New Publications, Posts, and CasesRecent Updates
New Publications, Posts & Cases
GAO’s work to examine the deployment of federal programs and agencies toward political ends—and how it comes about—has come across what seems to be yet another example of agency capture. Whenever an initiative quashed by a previous administration gets revived once those who killed it are no longer around to supervise, it warrants transparency. Ditto…
Readers may recall the March 17, 2021 WSJ editorial nicely summarizing a February 2021 amicus brief filed on behalf of Energy Policy Advocates in State of New York v. EPA. That is the progressive AGs’ effort to orchestrate a sue-and-settle to impose stronger ozone standards as a means of forcing GHG reductions. (It is fair to view that move as the Patient…
Those who follow GAO’s work will recognize the themes set forth in this letter, sent today by House Oversight Committee Chairman James Comer and Ranking Senate Commerce Committee member Sen. Ted Cruz and first reported here. While addressed to a law firm engaged by numerous progressive elected officials—to which these politicians promised so many millions…
InsideEPA reports on some For Us, By Us nuttery representing the Left’s “some are more equal than others” view of the public seeking equal rights to access public records under the Freedom of Information Act (FOIA). As this email obtained in GAO v. Regents affirms, it is also precisely the brand of crackpottery an…
About Government Accountability & Oversight
At the beginning of 2018, after several successful years pursuing transparency among activist public servants, including office holders, academics and even law enforcement, experienced attorneys from the litigation, prosecutorial and classical liberal think tank worlds joined together to create the non-profit public interest group Government Accountability & Oversight.
GAO pursues and supports litigation that seeks to ensure that governmental entities at state, local, and federal levels comply with their sunshine and transparency obligations under open records acts. Institutions suffer from capture – including, increasingly, the public’s academic institutions, enlisted by donors and ideologues as weapons in legal, political and policy battles, almost universally on one side of the ideological divide. As New York University professor Jonathan Haidt argues, academia cannot be devoted to the search for truth if it also has a political agenda.
More broadly, all public institutions (including those under the control of political actors) must exercise public authority and conduct the public’s business objectively and according to the institution’s mission.
GAO works to lessen the burdens of government and defend human, civil and property rights guaranteed by the U.S. Constitution and secured by law, through ensuring the public is aware of how government institutions operate, with whom, toward what ends.
State and federal laws require transparency in public institutions, to allow for an educated public to understand how their institutions are being used – whether in cultural and ideological battles, or simply in ways that the institutions. or certain individuals in those institutions, would prefer be kept from the taxpayer on whose incomes they depend and whom they serve.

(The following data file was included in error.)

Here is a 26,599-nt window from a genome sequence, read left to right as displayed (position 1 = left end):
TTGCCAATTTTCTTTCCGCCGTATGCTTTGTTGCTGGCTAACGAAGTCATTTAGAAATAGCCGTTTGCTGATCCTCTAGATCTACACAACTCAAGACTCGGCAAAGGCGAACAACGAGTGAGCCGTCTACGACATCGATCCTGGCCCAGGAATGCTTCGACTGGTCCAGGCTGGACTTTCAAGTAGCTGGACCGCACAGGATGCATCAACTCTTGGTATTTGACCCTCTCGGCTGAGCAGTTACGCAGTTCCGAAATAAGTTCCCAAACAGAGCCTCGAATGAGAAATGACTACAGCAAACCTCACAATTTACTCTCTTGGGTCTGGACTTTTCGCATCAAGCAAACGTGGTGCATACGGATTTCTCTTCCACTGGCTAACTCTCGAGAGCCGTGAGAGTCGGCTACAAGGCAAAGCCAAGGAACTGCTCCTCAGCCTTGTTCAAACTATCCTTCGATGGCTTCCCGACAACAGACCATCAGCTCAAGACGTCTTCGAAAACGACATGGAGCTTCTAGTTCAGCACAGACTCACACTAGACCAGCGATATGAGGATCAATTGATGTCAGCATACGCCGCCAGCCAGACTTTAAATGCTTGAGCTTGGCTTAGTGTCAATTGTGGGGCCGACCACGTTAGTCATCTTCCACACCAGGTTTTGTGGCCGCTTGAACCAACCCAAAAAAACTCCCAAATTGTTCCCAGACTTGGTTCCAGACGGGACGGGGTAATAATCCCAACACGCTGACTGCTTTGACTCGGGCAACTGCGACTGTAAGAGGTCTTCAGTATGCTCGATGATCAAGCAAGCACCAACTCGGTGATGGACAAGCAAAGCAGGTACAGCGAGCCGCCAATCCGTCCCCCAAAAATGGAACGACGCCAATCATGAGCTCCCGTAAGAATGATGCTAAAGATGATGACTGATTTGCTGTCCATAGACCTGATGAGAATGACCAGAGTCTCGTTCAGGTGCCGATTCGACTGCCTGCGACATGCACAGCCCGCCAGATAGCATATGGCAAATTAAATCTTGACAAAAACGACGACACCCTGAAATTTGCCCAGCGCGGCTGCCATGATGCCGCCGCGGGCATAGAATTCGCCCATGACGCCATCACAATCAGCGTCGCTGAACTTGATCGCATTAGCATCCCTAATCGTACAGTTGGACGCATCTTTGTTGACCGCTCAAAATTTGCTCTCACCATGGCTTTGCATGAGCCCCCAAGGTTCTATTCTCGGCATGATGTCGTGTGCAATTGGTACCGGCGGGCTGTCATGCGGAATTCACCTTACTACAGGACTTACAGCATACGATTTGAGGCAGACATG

GAO has research, litigation, investigative journalism and publication functions, all combining to seek and educate about public information showing how policymakers and activists in the tort bar and educational institutions use public resources to advance a shared agenda, and private interests, with an emphasis on environmental and energy policy. By broadly disseminating the public information it obtains under open records and freedom of information laws, other organizations and individuals can benefit from the knowledge GAO uncovers.
Please support GAO as it continues to shine light on these activities, what the revelations mean and how these play in the policy and legal world, as well as how the activities they detail impact your lives.
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Board of Directors
Famed trial lawyer and former legal analyst for CBS News, as well as twenty-year radio host on Indianapolis’s WIBC (where he replaced longtime friend Mike Pence), Garrison is best known as the prosecutor who convicted boxer Mike Tyson. Garrison spent years as a special prosecutor in Indiana for major drug and other high-priority cases. He has authored several books, and practices as a partner in the Garrison Law Firm, LLC.
Board of Directors
Matt Hardin spent over three years litigating what proved to be highly significant open records cases in the New York and Vermont state courts, eliciting damning privilege logs, admissions by defense counsel in court, and of course key public records now housed in GAO’s Climate Litigation Watch documentary trove. After two years serving as chief prosecutor for a rural Virginia County, Hardin returned to transparency litigation in January 2020. He now serves as Counsel for GAO, handling cases from coast to coast in both state and federal courts.
Board of Directors
Joe Thomas brings to Government Accountability & Oversight his background as a longtime good-government advocate and student of our Nation’s founding and history. A native New Yorker and broadcaster for over thirty-five years, Mr. Thomas is a popular weekday radio host in Virginia as well as host of a weekend statewide show, Freedom & Prosperity Radio. Mr. Thomas also created and hosted a weekly show dedicated to constitutional issues. On these and other platforms Thomas conveys his understanding of and passion for our system of governance, from its founding through its practice today. Mr. Thomas also has spent years addressing the importance of these issues through an active schedule of civic engagement.